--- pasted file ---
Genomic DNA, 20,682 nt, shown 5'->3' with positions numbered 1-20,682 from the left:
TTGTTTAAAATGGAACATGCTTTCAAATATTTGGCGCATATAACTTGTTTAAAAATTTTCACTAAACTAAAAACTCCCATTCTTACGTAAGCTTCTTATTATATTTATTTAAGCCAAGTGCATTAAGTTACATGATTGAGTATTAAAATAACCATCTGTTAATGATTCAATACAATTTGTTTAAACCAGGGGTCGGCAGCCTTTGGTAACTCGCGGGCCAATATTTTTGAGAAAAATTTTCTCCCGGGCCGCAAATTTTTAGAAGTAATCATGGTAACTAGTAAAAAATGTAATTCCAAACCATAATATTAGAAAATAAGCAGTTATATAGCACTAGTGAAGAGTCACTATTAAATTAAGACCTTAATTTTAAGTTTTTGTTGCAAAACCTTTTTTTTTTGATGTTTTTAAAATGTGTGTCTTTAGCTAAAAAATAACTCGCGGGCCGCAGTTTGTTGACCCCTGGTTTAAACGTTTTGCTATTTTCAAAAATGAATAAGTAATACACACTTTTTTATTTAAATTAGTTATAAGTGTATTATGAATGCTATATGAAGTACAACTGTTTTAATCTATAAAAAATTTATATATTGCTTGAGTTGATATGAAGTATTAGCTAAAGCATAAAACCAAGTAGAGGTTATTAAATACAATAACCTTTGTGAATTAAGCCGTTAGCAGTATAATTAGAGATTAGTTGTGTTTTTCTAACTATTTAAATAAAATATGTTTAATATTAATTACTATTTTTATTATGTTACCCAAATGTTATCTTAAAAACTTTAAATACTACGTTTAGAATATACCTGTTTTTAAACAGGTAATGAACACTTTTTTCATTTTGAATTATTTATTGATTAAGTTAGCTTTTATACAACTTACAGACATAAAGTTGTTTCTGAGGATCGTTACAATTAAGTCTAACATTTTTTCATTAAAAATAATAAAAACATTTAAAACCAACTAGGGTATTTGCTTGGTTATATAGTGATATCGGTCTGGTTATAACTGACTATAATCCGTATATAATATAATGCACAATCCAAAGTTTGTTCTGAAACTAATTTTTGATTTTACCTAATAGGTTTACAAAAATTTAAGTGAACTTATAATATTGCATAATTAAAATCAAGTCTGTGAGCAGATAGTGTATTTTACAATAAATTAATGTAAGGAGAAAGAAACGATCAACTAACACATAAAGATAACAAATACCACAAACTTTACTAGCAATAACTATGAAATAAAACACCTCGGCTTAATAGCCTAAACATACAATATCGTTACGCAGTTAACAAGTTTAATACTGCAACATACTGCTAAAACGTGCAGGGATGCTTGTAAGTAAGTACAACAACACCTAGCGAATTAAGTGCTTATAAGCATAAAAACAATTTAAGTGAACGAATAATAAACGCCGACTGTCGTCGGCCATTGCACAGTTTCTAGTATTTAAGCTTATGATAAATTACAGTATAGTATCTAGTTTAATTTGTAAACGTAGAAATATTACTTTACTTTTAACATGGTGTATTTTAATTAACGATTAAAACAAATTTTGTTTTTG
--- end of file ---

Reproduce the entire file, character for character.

Genomic DNA, 20,682 nt, shown 5'->3' with positions numbered 1-20,682 from the left:
TTGTTTAAAATGGAACATGCTTTCAAATATTTGGCGCATATAACTTGTTTAAAAATTTTCACTAAACTAAAAACTCCCATTCTTACGTAAGCTTCTTATTATATTTATTTAAGCCAAGTGCATTAAGTTACATGATTGAGTATTAAAATAACCATCTGTTAATGATTCAATACAATTTGTTTAAACCAGGGGTCGGCAGCCTTTGGTAACTCGCGGGCCAATATTTTTGAGAAAAATTTTCTCCCGGGCCGCAAATTTTTAGAAGTAATCATGGTAACTAGTAAAAAATGTAATTCCAAACCATAATATTAGAAAATAAGCAGTTATATAGCACTAGTGAAGAGTCACTATTAAATTAAGACCTTAATTTTAAGTTTTTGTTGCAAAACCTTTTTTTTTTGATGTTTTTAAAATGTGTGTCTTTAGCTAAAAAATAACTCGCGGGCCGCAGTTTGTTGACCCCTGGTTTAAACGTTTTGCTATTTTCAAAAATGAATAAGTAATACACACTTTTTTATTTAAATTAGTTATAAGTGTATTATGAATGCTATATGAAGTACAACTGTTTTAATCTATAAAAAATTTATATATTGCTTGAGTTGATATGAAGTATTAGCTAAAGCATAAAACCAAGTAGAGGTTATTAAATACAATAACCTTTGTGAATTAAGCCGTTAGCAGTATAATTAGAGATTAGTTGTGTTTTTCTAACTATTTAAATAAAATATGTTTAATATTAATTACTATTTTTATTATGTTACCCAAATGTTATCTTAAAAACTTTAAATACTACGTTTAGAATATACCTGTTTTTAAACAGGTAATGAACACTTTTTTCATTTTGAATTATTTATTGATTAAGTTAGCTTTTATACAACTTACAGACATAAAGTTGTTTCTGAGGATCGTTACAATTAAGTCTAACATTTTTTCATTAAAAATAATAAAAACATTTAAAACCAACTAGGGTATTTGCTTGGTTATATAGTGATATCGGTCTGGTTATAACTGACTATAATCCGTATATAATATAATGCACAATCCAAAGTTTGTTCTGAAACTAATTTTTGATTTTACCTAATAGGTTTACAAAAATTTAAGTGAACTTATAATATTGCATAATTAAAATCAAGTCTGTGAGCAGATAGTGTATTTTACAATAAATTAATGTAAGGAGAAAGAAACGATCAACTAACACATAAAGATAACAAATACCACAAACTTTACTAGCAATAACTATGAAATAAAACACCTCGGCTTAATAGCCTAAACATACAATATCGTTACGCAGTTAACAAGTTTAATACTGCAACATACTGCTAAAACGTGCAGGGATGCTTGTAAGTAAGTACAACAACACCTAGCGAATTAAGTGCTTATAAGCATAAAAACAATTTAAGTGAACGAATAATAAACGCCGACTGTCGTCGGCCATTGCACAGTTTCTAGTATTTAAGCTTATGATAAATTACAGTATAGTATCTAGTTTAATTTGTAAACGTAGAAATATTACTTTACTTTTAACATGGTGTATTTTAATTAACGATTAAAACAAATTTTGTTTTTG